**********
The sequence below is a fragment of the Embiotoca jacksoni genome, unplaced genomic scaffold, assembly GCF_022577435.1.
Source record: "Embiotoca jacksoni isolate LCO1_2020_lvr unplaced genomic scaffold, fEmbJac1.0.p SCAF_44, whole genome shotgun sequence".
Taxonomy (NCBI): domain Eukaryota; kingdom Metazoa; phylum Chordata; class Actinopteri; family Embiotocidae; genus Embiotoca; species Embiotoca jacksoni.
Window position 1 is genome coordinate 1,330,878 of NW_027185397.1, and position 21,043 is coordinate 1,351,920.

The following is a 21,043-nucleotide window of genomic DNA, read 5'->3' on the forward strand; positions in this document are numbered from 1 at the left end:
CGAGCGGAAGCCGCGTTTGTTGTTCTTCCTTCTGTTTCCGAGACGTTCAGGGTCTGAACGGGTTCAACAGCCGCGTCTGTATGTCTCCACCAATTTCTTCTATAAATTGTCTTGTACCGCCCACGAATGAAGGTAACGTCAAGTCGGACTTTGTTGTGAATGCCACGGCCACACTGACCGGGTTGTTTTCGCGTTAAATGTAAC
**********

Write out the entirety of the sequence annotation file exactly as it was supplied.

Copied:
The sequence below is a fragment of the Embiotoca jacksoni genome, unplaced genomic scaffold, assembly GCF_022577435.1.
Source record: "Embiotoca jacksoni isolate LCO1_2020_lvr unplaced genomic scaffold, fEmbJac1.0.p SCAF_44, whole genome shotgun sequence".
Taxonomy (NCBI): domain Eukaryota; kingdom Metazoa; phylum Chordata; class Actinopteri; family Embiotocidae; genus Embiotoca; species Embiotoca jacksoni.
Window position 1 is genome coordinate 1,330,878 of NW_027185397.1, and position 21,043 is coordinate 1,351,920.

The following is a 21,043-nucleotide window of genomic DNA, read 5'->3' on the forward strand; positions in this document are numbered from 1 at the left end:
CGAGCGGAAGCCGCGTTTGTTGTTCTTCCTTCTGTTTCCGAGACGTTCAGGGTCTGAACGGGTTCAACAGCCGCGTCTGTATGTCTCCACCAATTTCTTCTATAAATTGTCTTGTACCGCCCACGAATGAAGGTAACGTCAAGTCGGACTTTGTTGTGAATGCCACGGCCACACTGACCGGGTTGTTTTCGCGTTAAATGTAAC